Anomalocaridid

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Anomalocaridid
Temporal range: Cambrian Stage 3–Devonian[1][2]
Laggania cambria 01.JPG
Model of Peytoia nathorsti measuring around 60 cm
Scientific classification e
Kingdom: Animalia
Stem-group: Arthropoda
Class: Dinocaridida
Order: Radiodonta
Clade: Anomalocarida
Family: Anomalocarididae
Raymond, 1935
Genera

Anomalocaridids[derivation 1] are a group of very early marine animals known primarily from fossils found in Cambrian deposits in China, United States, Canada, Poland and Australia. They were long thought to be restricted to this Cambrian time range, but the discovery of large Ordovician specimens has extended this somewhat.[3] The later Devonian Schinderhannes shows many anomalocaridid features. Although originally interpreted as an anomalocaridid-like arthropod, some recent studies suggest that it may represent an anomalocaridid: if so it would extend the group's record by some hundred million years: the non-mineralised anomalocaridid structure means they are absent from the intermediate fossil record.[2][3]

Anomalocaridids are the largest Cambrian animals known—some Chinese forms may have reached 2 m (7 ft) in length—and most of them were probably active carnivores.

Characteristics[edit]

Anomalocaridids were flat, free-swimming, segmented animals that possessed two grasping appendages in front of the mouth, the "great appendages". These consisted of a dozen or more jointed segments, which could be curled like fingers to grasp prey. Each segment bore a pair of spines, which were sometimes armed with smaller spinelets, that could be used to impale their food. The head was covered with a carapace formed by a series of chitinous plates, and the mouth was a circular structure resembling a pineapple slice, but with a ring of hard sharp teeth in the central orifice. The mouth was more rectangular than round, and the teeth did not meet in the middle. The skeletons of Anomalocaridids were sclerotized but not mineralized—the great appendages, head, and jaws had a tough chitin exoskeleton like an insect's, but not the hard, calcium carbonate skeleton seen in arthropods such as trilobites and crabs. Anomalocaridids also had large compound eyes,[4] a feature that they share with arthropods. The body was flanked with a series of flexible swimming lobes. On top of the back, there are a series of long, narrow, blade-shaped structures, which may have functioned as gills.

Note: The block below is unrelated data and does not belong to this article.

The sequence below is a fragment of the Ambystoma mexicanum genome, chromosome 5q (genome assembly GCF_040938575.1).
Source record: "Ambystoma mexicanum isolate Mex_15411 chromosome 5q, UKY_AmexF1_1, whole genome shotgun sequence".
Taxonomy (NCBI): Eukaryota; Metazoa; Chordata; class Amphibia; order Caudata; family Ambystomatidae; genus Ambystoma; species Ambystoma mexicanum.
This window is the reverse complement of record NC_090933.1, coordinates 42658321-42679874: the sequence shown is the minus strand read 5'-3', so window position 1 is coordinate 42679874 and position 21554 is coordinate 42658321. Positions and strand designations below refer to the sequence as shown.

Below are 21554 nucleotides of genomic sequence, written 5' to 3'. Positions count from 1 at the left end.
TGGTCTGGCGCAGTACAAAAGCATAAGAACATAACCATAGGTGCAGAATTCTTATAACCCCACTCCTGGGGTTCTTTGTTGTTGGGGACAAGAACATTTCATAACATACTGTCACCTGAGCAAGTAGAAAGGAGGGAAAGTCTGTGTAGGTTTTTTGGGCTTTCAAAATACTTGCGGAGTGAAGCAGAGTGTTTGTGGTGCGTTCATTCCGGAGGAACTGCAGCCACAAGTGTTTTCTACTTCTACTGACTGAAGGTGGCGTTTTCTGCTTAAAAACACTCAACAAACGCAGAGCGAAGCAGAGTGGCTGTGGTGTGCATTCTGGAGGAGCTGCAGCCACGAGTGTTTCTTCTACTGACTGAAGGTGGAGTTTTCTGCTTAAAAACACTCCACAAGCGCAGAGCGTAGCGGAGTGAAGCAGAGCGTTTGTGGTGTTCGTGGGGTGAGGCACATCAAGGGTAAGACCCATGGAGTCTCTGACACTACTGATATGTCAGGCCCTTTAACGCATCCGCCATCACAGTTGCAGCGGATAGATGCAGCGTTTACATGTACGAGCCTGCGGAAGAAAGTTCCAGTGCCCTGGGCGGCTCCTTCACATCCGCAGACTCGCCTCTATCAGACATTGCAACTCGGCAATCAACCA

Mouth of Peytoia nathorsti (model)

Anomalocaridids are not particularly large by modern standards, but during the Early Cambrian, they would have been among the largest creatures on Earth. Their raptorial great appendages and large, compound eyes suggest that they were apex predators, lying at the top of the Cambrian food chain. The sclerotized nature of the frontal appendages and jaws would have made them effective in piercing and shredding soft-bodied or tough prey items such as worms, primitive arthropods, and other anomalocaridids. However, the unmineralized skeleton would have made it difficult, although perhaps not impossible, to pierce the hard carapaces of animals like trilobites. Unlike their lobopod relatives, such as Kerygmachela, anomalocaridids lacked legs and were specialized for swimming. Anomalocaridids seem to have been swimming predators, similar to the fish and squid that would replace them in the Devonian. Compared with many of the other sea-dwelling creatures of its time, anomalocaridids must have been fast and agile. The flaps along its body could probably be moved in a wave-like formation, allowing it to swim quickly or to 'hover', as in Batoidea (rays) or cuttlefish.

After death this large organism tended to disintegrate and fall apart into separate pieces; the same happened to its moulted skins.[citation needed] Completely intact fossil remains are very rare. When the fossils were originally described, the jointed arms in front of the mouth were classified as separate arthropods (precipitating quite a mystery; the fossils were mistakenly identified as "shrimp", but always with their "heads" missing), the mouth was thought to have been a fossilized jellyfish called Peytoia, and the body, thought to be a sponge named "Laggania" was not associated with either. Since the pieces were reassembled in the 1980s, a number of genera and species have been described that differ in the details of the grasping appendages, as to whether a tail is present, mouth location, and other features. The name Anomalocaris (meaning "strange shrimp") originally referred to detached arms (which were the first part to be named) similar to those of Peytoia. Curiously enough, when fully assembled, these animals outwardly resemble gigantic brine shrimp with a pair of finger-like appendages near the mouth.